Wednesday, November 29, 2017

Home Grown: The Virtual Greenhouse


Growers can now build and heat a "virtual" greenhouse -- or upgrade existing greenhouses -- on a computer, to find out how much it would cost to heat with different fuels, heating schedules, heaters, building designs and materials.

Developed by Agricultural Research Service researchers with the ARS Greenhouse Production Research Group at Toledo, Ohio, the "Virtual Grower" software is available for download free of charge.

A plant component is being added to the computer program so growers can see the effects of their heating choices and schedules not only on costs, but also on their plants.

Continued in... The Virtual Greenhouse

Home Grown
Greenhouses
Home and Garden Center
Artwork: Paradise Under Glass


Sunday, November 26, 2017

Rural Delivery: Rare Breeds


by Michael Hofferber. Copyright © 1997. All rights reserved.

Farm animals are in decline worldwide. Out of approximately 4,000 breeds of domesticated animals, 1,000 breeds are seriously threatened with extinction. Every week another breed of workhorse, cattle, pig or variety of sheep or poultry follows the passenger pigeon, the blue pike and the wooly mammoth into oblivion.

In hard numbers, there's no shortage of livestock. More domesticated animals are being farmed in less space and with greater returns of meat, milk, eggs and wool than at any time in history. But the number of breeds of domesticated animals is much smaller than it was a century ago. The genetic diversity of farm animals is shrinking, and with it the ability to adapt to new climates, new diseases and new markets.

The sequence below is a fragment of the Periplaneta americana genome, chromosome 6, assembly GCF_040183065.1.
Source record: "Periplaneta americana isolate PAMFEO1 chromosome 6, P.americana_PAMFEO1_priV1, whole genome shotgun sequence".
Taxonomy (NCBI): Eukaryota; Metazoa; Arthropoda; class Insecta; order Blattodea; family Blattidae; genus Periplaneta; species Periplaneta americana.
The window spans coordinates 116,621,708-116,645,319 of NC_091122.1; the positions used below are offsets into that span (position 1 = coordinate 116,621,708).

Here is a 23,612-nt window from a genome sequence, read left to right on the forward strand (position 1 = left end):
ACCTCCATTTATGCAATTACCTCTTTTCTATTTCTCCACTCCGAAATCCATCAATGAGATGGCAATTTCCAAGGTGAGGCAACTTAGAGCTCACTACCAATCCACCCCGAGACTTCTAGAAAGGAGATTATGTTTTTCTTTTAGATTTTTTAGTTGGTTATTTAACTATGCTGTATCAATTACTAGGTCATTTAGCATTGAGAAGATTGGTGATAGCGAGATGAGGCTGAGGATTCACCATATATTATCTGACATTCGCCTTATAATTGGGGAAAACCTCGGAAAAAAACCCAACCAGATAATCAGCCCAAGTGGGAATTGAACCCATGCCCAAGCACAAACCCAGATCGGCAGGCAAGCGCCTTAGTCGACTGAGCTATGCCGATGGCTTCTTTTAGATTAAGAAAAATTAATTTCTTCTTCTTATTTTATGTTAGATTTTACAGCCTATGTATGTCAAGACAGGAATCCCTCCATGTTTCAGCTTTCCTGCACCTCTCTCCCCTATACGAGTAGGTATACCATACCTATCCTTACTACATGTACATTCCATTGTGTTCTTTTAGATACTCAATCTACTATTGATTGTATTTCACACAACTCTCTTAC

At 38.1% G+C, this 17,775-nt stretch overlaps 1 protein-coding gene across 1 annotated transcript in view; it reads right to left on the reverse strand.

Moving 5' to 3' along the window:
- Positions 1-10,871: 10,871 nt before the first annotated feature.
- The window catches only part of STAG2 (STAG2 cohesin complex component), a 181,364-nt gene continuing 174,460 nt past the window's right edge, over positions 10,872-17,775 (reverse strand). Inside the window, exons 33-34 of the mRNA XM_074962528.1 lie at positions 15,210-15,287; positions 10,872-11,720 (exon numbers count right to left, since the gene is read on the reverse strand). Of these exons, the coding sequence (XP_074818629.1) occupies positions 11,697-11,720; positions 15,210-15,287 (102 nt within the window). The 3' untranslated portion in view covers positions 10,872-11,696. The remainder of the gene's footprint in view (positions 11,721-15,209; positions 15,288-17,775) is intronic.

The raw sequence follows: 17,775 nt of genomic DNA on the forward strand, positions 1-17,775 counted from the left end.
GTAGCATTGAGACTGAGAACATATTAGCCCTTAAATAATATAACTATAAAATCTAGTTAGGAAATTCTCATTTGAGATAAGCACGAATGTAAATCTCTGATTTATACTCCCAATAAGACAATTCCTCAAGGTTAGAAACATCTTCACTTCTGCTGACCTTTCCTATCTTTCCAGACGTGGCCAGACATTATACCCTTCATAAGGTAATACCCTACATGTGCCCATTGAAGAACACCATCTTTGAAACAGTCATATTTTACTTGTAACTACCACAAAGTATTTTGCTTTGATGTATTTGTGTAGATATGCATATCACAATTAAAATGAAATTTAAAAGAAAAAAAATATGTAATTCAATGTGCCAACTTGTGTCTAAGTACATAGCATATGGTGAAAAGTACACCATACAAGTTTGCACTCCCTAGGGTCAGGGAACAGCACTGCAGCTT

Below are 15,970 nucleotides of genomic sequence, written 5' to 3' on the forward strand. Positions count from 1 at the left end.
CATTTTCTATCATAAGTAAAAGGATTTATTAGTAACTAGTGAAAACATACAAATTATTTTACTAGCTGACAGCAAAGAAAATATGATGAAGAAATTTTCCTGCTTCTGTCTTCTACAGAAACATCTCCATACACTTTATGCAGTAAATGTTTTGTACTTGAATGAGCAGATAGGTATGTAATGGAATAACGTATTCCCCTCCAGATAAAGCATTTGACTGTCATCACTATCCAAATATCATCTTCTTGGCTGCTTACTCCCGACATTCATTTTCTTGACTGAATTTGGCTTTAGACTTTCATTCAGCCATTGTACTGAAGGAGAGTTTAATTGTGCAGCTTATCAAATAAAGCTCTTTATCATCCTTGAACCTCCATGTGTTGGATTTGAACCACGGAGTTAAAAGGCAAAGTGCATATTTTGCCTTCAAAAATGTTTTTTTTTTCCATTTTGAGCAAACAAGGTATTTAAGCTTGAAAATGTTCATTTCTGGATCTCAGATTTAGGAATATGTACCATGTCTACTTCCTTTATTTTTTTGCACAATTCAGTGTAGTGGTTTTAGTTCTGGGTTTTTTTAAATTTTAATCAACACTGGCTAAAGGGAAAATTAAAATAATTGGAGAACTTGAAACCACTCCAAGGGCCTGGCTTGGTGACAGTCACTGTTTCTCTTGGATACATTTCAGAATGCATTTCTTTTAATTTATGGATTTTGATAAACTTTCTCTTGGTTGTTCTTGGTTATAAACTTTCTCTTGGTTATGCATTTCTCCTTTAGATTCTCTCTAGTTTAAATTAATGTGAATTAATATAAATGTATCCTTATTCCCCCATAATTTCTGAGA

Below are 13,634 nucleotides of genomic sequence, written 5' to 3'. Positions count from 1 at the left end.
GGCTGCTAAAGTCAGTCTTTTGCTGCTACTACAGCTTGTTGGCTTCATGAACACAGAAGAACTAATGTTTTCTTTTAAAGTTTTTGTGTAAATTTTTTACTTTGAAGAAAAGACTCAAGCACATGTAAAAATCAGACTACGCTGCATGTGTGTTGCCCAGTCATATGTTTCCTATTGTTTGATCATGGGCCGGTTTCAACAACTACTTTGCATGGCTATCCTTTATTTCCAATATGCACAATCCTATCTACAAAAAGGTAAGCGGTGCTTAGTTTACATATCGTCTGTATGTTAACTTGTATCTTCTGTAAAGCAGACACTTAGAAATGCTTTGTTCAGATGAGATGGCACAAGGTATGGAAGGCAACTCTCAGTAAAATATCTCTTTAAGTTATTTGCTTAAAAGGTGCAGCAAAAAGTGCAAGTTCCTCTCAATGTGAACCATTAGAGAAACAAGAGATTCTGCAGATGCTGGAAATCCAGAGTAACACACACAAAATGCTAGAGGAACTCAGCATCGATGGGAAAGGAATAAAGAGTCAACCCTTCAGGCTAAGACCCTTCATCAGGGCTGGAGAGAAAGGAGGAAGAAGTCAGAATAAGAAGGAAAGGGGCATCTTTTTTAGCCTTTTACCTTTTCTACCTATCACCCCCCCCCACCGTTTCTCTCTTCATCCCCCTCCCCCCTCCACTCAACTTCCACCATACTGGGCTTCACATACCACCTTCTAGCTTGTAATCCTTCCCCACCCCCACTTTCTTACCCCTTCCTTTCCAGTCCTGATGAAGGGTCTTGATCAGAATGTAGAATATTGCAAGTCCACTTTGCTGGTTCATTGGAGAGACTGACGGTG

Continued at... Rare Breeds

Rural Delivery
Animal Husbandry
Husbandry
Farm Supply
Artwork: Dexter Cow.

Saturday, November 25, 2017

Rural Delivery: December Exposure


by Michael Hofferber. Copyright © 1998. All rights reserved.

Fencelines once lost to syringa and gooseberry have reappeared and the rocky outcrop along the riverbank is visible once more.  Brown ribbons of road wind their way along the edges of the corn field, now reduced to stubble.

There comes a time late in the autumn when all is exposed. After the foliage has fallen from the trees and before the first layer of snow, there's usually a week or two of nakedness.

The spikes of goldenrod and stands of wild geraniums are grayed and flattened by black frosts and pelting rains. In the pasture, the tall fescues and perennial ryegrasses are matted and bending low.

Continued at... December Exposure

Rural Delivery
The Nature Pages
Out of the Past: Thoreau
Artwork: Barren Tree.

Thursday, November 16, 2017

Rural Delivery: Hitched to History


by Michael Hofferber. Copyright © 2008. All rights reserved.

It hasn't been all that many years since horses were the primary mode of transportation all across the West. They not only pulled buggies and wagons, and sleighs in the winter, but they also powered the plows and cultivators that tamed an arid land.
   
Les Broadie remembered well those horse-drawn days. They were as near to him as his well-weathered hands, and as much a part of his life when I met him in 1995 as they were when he was youngster in the 1920s.

After his retirement from raising draft horses and cattle, Les operated Blizzard Mountain Carriages -- a one-man outfit specializing in buying and selling horse-drawn wagons, carriages, carts and sleighs. At the time, we was one of but a handful of American horse-drawn carriage dealers still in business.